What do you do when you’re a baseball team operating on a tight budget, which occasionally cries poverty despite playing in the biggest city in America? If you’re the New York Mets you have dinner at an expensive Manhattan restuarant with Jay-Z to talk about his client Robinson Cano, who is rumored to want a contact worth over $300 million.
That’s reportedly what Mets COO Jeff Wilpon and GM Sandy Alderson did Monday night via the New York Post’s Ken Davidoff.
Obviously this makes perfect sense. All throughout last week’s General Manager’s meetings in Orlando, Alderson claimed the Mets still don’t have a lot of money to spend on free agents, prompting zingers from mega-agent Scott Boras, among others. Boras represents two of the other top free agents in the market — Jacoby Ellsbury and Shin-Soo Choo — each looking for deals in the $150 million range. Cano reportedly wants double that amount so of course, the Mets, who’ve seen their payroll shrink from $149 million in 2008 to $93 last season, will discuss the deal with Jay-Z for Cano.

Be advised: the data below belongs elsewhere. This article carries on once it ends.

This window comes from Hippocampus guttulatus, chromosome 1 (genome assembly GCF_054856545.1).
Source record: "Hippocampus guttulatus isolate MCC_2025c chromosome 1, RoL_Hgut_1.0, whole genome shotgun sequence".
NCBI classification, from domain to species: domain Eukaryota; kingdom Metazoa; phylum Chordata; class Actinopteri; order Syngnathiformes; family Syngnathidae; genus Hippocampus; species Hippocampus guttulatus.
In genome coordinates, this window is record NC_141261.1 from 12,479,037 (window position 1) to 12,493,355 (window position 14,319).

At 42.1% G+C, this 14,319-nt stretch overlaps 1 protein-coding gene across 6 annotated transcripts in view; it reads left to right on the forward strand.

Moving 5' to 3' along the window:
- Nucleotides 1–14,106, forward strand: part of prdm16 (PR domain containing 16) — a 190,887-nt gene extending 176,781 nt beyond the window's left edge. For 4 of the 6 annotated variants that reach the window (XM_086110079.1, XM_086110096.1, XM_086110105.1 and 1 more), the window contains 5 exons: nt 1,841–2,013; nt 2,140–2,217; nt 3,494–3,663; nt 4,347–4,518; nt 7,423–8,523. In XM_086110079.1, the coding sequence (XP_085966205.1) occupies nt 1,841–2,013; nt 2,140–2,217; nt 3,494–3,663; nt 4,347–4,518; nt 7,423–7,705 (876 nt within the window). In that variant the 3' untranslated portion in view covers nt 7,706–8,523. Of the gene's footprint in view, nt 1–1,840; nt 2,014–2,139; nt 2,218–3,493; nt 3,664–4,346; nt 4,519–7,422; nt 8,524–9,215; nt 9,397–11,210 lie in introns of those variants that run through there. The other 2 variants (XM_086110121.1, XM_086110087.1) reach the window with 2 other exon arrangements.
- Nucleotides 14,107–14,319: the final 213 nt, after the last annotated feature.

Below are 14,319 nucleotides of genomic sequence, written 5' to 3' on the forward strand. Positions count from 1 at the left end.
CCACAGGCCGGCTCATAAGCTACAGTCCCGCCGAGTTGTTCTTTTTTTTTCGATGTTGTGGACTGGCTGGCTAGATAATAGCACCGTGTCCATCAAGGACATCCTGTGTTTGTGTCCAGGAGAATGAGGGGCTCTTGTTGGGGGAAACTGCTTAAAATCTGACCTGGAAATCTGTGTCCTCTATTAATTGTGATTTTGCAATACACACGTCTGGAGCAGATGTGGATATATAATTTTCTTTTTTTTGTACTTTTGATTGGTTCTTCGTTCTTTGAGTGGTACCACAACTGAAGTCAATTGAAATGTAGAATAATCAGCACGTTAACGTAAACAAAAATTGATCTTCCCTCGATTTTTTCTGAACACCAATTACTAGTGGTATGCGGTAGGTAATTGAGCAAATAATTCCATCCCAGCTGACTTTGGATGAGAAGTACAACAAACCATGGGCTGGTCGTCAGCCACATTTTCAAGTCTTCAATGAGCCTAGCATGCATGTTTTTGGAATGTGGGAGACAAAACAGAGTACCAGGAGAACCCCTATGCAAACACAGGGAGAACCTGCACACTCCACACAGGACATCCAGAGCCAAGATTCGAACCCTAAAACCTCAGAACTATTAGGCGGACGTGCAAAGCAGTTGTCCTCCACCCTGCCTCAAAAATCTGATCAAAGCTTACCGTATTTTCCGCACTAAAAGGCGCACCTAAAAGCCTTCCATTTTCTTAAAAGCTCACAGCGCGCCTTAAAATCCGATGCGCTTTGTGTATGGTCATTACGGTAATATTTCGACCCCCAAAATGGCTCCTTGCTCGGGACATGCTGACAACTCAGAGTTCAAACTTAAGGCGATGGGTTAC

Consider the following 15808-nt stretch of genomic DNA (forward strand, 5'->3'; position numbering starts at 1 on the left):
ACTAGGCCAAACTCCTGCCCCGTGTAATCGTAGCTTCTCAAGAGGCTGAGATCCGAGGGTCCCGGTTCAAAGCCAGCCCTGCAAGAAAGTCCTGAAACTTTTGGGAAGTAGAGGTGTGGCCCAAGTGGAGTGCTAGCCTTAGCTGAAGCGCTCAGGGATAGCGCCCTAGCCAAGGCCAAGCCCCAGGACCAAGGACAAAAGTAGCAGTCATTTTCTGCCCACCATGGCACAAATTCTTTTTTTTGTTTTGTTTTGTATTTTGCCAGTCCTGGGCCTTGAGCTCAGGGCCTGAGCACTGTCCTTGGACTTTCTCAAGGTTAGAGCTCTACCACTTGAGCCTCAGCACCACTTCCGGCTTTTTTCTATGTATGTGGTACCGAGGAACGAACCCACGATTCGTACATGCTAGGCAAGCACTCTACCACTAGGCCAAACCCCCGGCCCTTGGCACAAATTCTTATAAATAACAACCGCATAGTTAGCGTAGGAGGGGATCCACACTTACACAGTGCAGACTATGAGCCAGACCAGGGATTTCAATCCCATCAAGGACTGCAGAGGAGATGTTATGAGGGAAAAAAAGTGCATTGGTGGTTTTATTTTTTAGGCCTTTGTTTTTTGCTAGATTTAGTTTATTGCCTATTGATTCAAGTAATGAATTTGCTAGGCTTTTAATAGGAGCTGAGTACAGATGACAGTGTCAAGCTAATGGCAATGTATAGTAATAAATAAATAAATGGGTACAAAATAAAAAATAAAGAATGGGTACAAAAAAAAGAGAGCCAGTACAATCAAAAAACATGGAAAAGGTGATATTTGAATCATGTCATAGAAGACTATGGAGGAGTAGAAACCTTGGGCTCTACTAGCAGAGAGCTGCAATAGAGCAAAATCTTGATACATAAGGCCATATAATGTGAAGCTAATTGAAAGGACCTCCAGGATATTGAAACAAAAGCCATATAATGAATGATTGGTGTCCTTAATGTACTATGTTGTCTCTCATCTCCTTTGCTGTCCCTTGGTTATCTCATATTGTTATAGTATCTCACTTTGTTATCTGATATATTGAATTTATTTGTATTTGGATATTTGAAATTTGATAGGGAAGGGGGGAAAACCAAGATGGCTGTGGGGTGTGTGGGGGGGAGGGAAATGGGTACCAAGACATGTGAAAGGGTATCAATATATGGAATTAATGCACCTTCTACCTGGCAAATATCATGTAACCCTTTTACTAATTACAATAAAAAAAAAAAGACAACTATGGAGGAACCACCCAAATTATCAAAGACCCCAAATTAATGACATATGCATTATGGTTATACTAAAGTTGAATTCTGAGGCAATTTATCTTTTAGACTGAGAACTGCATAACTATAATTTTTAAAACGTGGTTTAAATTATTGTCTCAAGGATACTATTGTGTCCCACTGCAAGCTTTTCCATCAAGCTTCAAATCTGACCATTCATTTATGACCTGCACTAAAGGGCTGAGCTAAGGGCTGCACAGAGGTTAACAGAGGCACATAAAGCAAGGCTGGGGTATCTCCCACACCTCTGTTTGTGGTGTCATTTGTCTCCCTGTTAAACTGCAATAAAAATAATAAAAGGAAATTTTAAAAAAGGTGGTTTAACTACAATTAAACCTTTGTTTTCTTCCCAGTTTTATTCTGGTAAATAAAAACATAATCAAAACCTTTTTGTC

From the Cano camp it actually does make some sense, sarcasm temporarily put aside. Other than the Yankees there doesn’t seem to be another team willing to bid for the star second baseman. The Bombers only want to offer him a seven-year deal worth $160-170 million. Why not try to sucker the Mets, if only for some leverage? If nothing else, establish a working relationship with the Mets.
Tuesday morning Yankees President Randy Levine reiterated that the team will not pay Cano his $300 million demands. From Newsday:
When asked whether he could envision the Mets prying Cano away from the Yankees, Levine laughed and said, “For 300 million, yes.”
As for the Mets? It’s almost impossible to see them signing off on a 10-year contract for a player who’d be 41 by the time it’s complete. Yes, going after the top player on the market, Cano, would be a signal of intent that the cost-cutting days are over at Citi Field. It would also be a way for the team to stick it to the Yankees. More than likely the Mets will again go cheap, trying to piece together the team and ownership can point to this meeting with Jay-Z that, hey, we’re trying to sign players but we’re being priced out.
Granted the Mets are the team that agreed to pay Bobby Bonilla over $1 million a year until all the polar ice caps melt (actually 2035) to buy out the final year of his contract, worth $5 million … so anything is possible.
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